Soldiers from the United Nations Mission in Sudan.

Soldiers from the United Nations Mission in Sudan. Photo: Reuters

Australia will deploy two military aircraft to South Sudan for United Nations efforts to restore peace to the world's youngest nation.

Acting Prime Minister Warren Truss announced on Thursday that Australia had agreed to a UN request for support to transport personnel and equipment to the war-torn country.

The UN Security Council this week unanimously approved a temporary increase in the strength of the UN mission in South Sudan, from 7000 military personnel and 900 police to 12,500 military personnel and more than 1300 police.

Thousands of South Sudanese have been killed in more than a week of violence following the eruption of the conflict in the capital Juba on December 15.

Mr Truss said the RAAF C-17A Globemaster and C-130 Hercules may also be used to evacuate some of the 45,000 people who are being protected by the UN in the country.

He said the mission was expected to last two weeks, and would not involve any more Australian personnel beyond the aircraft crew. ''We anticipate that this will be a short-term commitment,'' Mr Truss said.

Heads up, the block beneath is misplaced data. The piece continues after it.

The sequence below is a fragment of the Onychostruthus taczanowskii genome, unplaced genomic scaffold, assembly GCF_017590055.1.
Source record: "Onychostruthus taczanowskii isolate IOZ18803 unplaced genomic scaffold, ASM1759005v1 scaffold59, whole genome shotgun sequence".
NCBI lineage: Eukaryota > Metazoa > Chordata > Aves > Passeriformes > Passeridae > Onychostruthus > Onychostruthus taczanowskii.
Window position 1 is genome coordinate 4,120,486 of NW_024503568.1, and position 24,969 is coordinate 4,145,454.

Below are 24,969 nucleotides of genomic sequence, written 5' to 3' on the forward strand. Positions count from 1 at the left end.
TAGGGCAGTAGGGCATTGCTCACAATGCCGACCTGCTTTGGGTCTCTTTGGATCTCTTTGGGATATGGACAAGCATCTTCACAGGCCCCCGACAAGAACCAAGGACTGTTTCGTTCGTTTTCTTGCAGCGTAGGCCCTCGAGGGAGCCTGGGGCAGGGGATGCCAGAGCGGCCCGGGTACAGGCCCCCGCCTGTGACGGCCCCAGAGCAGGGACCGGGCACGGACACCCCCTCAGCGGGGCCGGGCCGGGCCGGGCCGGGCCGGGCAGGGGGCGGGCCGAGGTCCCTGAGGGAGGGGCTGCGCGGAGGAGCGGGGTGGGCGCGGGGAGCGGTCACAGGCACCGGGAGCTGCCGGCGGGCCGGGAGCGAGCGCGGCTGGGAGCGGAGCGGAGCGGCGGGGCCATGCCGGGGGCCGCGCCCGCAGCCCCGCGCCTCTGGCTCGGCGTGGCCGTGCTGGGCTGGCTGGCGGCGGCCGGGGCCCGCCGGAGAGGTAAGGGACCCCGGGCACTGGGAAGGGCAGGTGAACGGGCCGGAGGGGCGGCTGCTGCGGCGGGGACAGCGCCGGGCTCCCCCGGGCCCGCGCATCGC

Each aircraft is typically crewed by two pilots and a loadmaster, and Mr Truss did not expect any request for further resources or troops. About 20 Australian defence force personnel are already in South Sudan, though none are serving in combat roles.

The Australians are serving in UN mission headquarters, as military liaison officers and providing aviation and logistical support. A small number of Australian police are also serving in the country.

Australia's contribution to the South Sudan mission represents the 40th UN peacekeeping operation it has taken part in.

Mr Truss said the redeployment of the aircraft, which were conducting routine operations in the Middle East Area of Operations, would not adversely affect any other Australian operations. He acknowledged such operations always carried risks.

Mr Truss urged Australian civilians in South Sudan to leave the country, adding that commercial air services were still available.

Seventy Australians, many working for non-government organisations, have registered their presence in South Sudan with the Department of Foreign Affairs and Trade. A further 230 have already left the country.

But the government believes there are up to 1000 other Australians, many of whom are dual nationals, who have not registered their presence in South Sudan with Australian authorities.